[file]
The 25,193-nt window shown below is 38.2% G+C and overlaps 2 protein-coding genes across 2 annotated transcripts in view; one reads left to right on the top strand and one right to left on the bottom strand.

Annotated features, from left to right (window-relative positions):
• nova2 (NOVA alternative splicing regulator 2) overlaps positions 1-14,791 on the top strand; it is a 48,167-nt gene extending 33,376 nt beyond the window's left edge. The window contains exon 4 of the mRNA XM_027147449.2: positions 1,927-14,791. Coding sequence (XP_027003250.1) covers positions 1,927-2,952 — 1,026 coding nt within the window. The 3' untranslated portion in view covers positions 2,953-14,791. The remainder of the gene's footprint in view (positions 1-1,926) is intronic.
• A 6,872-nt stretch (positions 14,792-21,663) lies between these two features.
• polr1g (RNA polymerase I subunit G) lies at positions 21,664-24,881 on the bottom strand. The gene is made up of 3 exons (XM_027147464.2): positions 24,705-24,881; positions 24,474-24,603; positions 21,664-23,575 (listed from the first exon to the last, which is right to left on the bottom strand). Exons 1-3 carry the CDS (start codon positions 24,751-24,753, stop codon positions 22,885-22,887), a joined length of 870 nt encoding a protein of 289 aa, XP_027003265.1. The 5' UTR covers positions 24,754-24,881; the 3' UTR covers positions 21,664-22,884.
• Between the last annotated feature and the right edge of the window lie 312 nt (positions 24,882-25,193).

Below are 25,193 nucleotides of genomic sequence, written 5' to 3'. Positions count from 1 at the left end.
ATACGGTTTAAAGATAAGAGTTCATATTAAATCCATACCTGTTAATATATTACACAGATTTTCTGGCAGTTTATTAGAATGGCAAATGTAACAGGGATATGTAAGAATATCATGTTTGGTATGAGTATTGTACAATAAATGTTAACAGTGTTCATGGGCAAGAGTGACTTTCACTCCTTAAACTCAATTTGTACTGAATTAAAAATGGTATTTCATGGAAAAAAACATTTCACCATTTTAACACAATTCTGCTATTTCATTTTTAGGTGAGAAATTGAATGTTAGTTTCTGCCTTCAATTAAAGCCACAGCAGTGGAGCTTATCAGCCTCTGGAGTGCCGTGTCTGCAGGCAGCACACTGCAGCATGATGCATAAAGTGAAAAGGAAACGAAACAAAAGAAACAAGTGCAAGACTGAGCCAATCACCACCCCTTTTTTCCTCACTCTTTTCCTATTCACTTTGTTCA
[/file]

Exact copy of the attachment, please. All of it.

The 25,193-nt window shown below is 38.2% G+C and overlaps 2 protein-coding genes across 2 annotated transcripts in view; one reads left to right on the top strand and one right to left on the bottom strand.

Annotated features, from left to right (window-relative positions):
• nova2 (NOVA alternative splicing regulator 2) overlaps positions 1-14,791 on the top strand; it is a 48,167-nt gene extending 33,376 nt beyond the window's left edge. The window contains exon 4 of the mRNA XM_027147449.2: positions 1,927-14,791. Coding sequence (XP_027003250.1) covers positions 1,927-2,952 — 1,026 coding nt within the window. The 3' untranslated portion in view covers positions 2,953-14,791. The remainder of the gene's footprint in view (positions 1-1,926) is intronic.
• A 6,872-nt stretch (positions 14,792-21,663) lies between these two features.
• polr1g (RNA polymerase I subunit G) lies at positions 21,664-24,881 on the bottom strand. The gene is made up of 3 exons (XM_027147464.2): positions 24,705-24,881; positions 24,474-24,603; positions 21,664-23,575 (listed from the first exon to the last, which is right to left on the bottom strand). Exons 1-3 carry the CDS (start codon positions 24,751-24,753, stop codon positions 22,885-22,887), a joined length of 870 nt encoding a protein of 289 aa, XP_027003265.1. The 5' UTR covers positions 24,754-24,881; the 3' UTR covers positions 21,664-22,884.
• Between the last annotated feature and the right edge of the window lie 312 nt (positions 24,882-25,193).

Below are 25,193 nucleotides of genomic sequence, written 5' to 3'. Positions count from 1 at the left end.
ATACGGTTTAAAGATAAGAGTTCATATTAAATCCATACCTGTTAATATATTACACAGATTTTCTGGCAGTTTATTAGAATGGCAAATGTAACAGGGATATGTAAGAATATCATGTTTGGTATGAGTATTGTACAATAAATGTTAACAGTGTTCATGGGCAAGAGTGACTTTCACTCCTTAAACTCAATTTGTACTGAATTAAAAATGGTATTTCATGGAAAAAAACATTTCACCATTTTAACACAATTCTGCTATTTCATTTTTAGGTGAGAAATTGAATGTTAGTTTCTGCCTTCAATTAAAGCCACAGCAGTGGAGCTTATCAGCCTCTGGAGTGCCGTGTCTGCAGGCAGCACACTGCAGCATGATGCATAAAGTGAAAAGGAAACGAAACAAAAGAAACAAGTGCAAGACTGAGCCAATCACCACCCCTTTTTTCCTCACTCTTTTCCTATTCACTTTGTTCA